Today is my sixth day doing a July sketchbook challenge from Tinkerlab. Today’s prompt is “Vintage”. Understandably, this word conjures up a host of images, ranging from old b&w photos taken by members of the black ships during their efforts to broker agreements with the Japanese people during the 1860s, to that of old record players. These items give us insight into the people during the era in which the item originated. Some of that history is messy, whilst other artefacts are a sign of the tenacity and innovation of that time. No matter the situation, we can learn about the values that those individuals sought to emulate within themselves.
In today’s case, I was drawn to an era of science fiction where the western world dreamed of exploring the stars, It was an era of space ships, laser guns, dashing heroes, robots and aliens. Halfway through the 1940’s WWII ended and the western world sought to rebuild with numerous big projects. This time also led to the ambition to colonise and explore other planets. Whilst the space race would be some years away, the subsequent fiction revolving around adventures (and misadventures) in space captured the imagination of the masses. Film studios soon took note, seeing it as a great way to make money. But these stories would be quite lacking if not for rocket and UFO designs seen on both film posters and book covers.
- Trip to Moon reference image (https://i.pinimg.com/originals/6c/66/f4/6c66f4f07a19e1df2e79af2cf5d1c65e.jpg)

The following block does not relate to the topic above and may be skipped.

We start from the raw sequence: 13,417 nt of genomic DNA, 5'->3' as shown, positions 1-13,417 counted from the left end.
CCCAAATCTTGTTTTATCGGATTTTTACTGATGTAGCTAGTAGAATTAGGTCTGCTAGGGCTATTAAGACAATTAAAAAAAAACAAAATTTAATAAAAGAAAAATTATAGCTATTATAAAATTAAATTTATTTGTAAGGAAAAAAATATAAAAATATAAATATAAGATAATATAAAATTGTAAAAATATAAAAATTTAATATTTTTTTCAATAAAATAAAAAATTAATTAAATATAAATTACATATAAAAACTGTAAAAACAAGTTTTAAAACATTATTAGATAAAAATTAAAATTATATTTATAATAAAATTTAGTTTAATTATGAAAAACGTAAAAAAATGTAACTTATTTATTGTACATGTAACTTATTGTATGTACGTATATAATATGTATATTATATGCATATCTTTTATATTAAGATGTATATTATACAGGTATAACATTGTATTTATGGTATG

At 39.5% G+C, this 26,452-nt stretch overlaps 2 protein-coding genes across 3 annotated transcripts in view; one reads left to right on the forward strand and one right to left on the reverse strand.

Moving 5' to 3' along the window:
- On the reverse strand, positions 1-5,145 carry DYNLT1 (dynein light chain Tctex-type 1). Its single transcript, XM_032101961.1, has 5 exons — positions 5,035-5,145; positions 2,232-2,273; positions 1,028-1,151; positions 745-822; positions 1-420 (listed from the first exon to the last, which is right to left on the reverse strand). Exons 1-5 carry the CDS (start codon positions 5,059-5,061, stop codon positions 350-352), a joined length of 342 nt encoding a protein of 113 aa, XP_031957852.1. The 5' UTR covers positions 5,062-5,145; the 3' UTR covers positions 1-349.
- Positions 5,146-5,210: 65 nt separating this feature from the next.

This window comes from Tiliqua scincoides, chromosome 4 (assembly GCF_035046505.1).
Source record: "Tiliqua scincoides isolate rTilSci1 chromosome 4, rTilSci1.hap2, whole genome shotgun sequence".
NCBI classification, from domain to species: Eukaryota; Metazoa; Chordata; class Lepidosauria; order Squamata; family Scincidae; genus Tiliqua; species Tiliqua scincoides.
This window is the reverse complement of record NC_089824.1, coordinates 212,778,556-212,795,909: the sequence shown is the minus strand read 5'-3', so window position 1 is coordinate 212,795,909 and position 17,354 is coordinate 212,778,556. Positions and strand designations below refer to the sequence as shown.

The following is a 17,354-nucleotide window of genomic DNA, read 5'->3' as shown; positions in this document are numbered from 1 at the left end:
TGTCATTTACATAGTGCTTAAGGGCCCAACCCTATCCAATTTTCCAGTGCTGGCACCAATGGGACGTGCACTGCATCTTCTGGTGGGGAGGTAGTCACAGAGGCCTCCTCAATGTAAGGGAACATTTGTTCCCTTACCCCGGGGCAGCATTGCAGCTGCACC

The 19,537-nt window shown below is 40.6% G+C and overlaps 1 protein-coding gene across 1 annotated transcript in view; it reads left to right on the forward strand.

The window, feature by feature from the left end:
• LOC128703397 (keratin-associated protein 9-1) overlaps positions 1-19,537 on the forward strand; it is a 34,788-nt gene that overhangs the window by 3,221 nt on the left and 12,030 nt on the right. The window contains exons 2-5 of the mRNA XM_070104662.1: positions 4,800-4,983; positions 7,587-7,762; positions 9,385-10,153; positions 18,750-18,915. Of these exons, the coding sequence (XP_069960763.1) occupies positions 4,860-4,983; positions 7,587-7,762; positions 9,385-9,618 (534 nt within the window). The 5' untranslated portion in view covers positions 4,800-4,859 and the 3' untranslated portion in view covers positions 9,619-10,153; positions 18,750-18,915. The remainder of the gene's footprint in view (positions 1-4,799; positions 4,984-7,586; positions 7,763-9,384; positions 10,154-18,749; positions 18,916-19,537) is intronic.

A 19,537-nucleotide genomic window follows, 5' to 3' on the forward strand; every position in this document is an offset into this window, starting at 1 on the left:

- Elon Musk reveals Starship test rocket that looks like 1950s sci-fi | New Scientist (https://www.newscientist.com/article/2190418-elon-musk-reveals-starship-test-rocket-that-looks-like-1950s-sci-fi/#ixzz6ROx2ds8D)
Today’s reference was used intended for a blow-by-blow copy, I soon found myself working on more a technical image. Still, the linework is shoddy and some of the old shading and linework that I tried to erase are still visible. You can also see the remnants of some exhausts at the base that I was experimenting with but scrapped because they sucked big time. On top of that, the proportions make the vessel look way too wide in comparison to the reference image. I can certainly clean things up significantly in software such as GIMP. I’m not sure when I will get around to it, however, as I have a lot of stuff planned for the month. Maybe I can do a challenge next month involving editing all of the artwork I produced this month… I’ll have to think about it.
All of this being said, I made use of a ruler for trying to determine the height of certain elements whilst rendering the drawing. This was somewhat useful and it is often recommended for beginning artists to use rulers in determining relative size between objects being referenced. I am unsure how much this helped compared to the “eyeball with a drawing implement” method. In any case, I still have a long way to go before I can whip up a cool spaceship or bad-ass Super Saiyan.
Now that you’ve seen what I got up to today, I’d love to hear about any of the challenges that you are currently engaging in. Feel free to post about it in the comments section. I’d absolutely love to hear about it.